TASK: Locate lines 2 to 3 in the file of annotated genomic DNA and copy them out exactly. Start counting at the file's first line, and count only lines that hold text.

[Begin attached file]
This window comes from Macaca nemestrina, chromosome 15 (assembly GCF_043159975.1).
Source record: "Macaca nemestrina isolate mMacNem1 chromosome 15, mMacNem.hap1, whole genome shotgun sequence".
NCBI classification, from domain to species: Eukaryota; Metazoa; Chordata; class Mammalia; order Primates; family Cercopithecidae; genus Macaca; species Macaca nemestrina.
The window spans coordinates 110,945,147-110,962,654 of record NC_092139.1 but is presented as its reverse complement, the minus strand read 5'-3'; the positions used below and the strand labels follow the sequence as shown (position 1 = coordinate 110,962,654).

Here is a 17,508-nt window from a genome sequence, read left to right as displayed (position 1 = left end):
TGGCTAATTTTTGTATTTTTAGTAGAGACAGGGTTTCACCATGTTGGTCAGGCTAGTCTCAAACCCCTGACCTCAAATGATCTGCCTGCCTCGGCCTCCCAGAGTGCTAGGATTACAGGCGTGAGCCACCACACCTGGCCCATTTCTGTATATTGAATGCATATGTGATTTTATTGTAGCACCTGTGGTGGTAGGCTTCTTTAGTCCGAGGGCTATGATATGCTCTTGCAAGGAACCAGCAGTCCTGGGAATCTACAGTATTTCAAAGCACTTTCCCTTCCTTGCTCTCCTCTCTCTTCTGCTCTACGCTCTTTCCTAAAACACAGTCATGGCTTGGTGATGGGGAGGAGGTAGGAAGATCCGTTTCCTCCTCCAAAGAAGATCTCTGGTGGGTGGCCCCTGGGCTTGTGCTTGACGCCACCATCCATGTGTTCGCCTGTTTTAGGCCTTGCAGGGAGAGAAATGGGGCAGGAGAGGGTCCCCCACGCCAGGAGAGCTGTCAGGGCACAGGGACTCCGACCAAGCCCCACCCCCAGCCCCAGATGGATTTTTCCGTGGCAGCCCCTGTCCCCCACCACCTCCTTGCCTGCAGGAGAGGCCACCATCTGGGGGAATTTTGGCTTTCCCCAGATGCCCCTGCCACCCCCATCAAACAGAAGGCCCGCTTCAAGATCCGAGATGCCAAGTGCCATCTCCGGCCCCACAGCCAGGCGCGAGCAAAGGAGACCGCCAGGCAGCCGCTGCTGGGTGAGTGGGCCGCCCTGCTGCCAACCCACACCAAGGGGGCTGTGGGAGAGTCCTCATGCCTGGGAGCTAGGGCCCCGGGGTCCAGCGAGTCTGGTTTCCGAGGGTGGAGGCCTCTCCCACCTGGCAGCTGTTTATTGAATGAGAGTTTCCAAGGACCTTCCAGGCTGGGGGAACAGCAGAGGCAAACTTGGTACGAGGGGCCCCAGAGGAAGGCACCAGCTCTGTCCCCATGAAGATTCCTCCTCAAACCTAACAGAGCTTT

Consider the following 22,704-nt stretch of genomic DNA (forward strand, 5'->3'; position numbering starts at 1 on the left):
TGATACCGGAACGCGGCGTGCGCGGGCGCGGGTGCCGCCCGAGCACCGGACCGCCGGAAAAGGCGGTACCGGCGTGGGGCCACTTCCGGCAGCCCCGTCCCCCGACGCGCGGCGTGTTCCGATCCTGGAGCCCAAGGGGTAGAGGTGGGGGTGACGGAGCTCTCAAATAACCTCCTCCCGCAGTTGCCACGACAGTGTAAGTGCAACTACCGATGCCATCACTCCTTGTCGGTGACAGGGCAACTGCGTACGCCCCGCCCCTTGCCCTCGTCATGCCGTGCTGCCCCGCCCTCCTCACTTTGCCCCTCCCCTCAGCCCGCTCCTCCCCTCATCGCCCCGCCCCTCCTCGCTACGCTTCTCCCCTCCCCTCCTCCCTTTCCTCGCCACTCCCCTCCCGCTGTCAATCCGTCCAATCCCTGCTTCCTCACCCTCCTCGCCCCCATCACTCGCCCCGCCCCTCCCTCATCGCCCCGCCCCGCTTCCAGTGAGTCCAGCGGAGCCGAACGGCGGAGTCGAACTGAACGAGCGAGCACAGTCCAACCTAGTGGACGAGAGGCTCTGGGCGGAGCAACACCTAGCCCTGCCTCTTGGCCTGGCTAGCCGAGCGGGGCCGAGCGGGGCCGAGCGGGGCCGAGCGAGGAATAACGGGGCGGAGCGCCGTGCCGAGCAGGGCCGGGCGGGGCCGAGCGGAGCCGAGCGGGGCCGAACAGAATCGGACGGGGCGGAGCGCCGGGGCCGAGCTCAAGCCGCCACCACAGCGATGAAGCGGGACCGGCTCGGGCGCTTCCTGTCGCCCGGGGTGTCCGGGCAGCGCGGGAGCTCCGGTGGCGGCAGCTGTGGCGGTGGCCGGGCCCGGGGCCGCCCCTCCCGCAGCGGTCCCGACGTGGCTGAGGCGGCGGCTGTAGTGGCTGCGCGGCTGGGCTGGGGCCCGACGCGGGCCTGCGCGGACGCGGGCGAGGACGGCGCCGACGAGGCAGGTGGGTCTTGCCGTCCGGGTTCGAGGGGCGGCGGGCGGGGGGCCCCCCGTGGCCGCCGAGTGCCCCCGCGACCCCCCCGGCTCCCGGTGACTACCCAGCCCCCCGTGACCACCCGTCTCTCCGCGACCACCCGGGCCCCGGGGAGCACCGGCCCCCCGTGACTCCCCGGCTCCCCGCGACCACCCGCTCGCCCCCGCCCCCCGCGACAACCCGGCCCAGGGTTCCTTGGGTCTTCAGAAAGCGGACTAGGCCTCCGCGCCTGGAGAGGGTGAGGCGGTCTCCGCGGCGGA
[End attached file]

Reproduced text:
Source record: "Macaca nemestrina isolate mMacNem1 chromosome 15, mMacNem.hap1, whole genome shotgun sequence".
NCBI classification, from domain to species: Eukaryota; Metazoa; Chordata; class Mammalia; order Primates; family Cercopithecidae; genus Macaca; species Macaca nemestrina.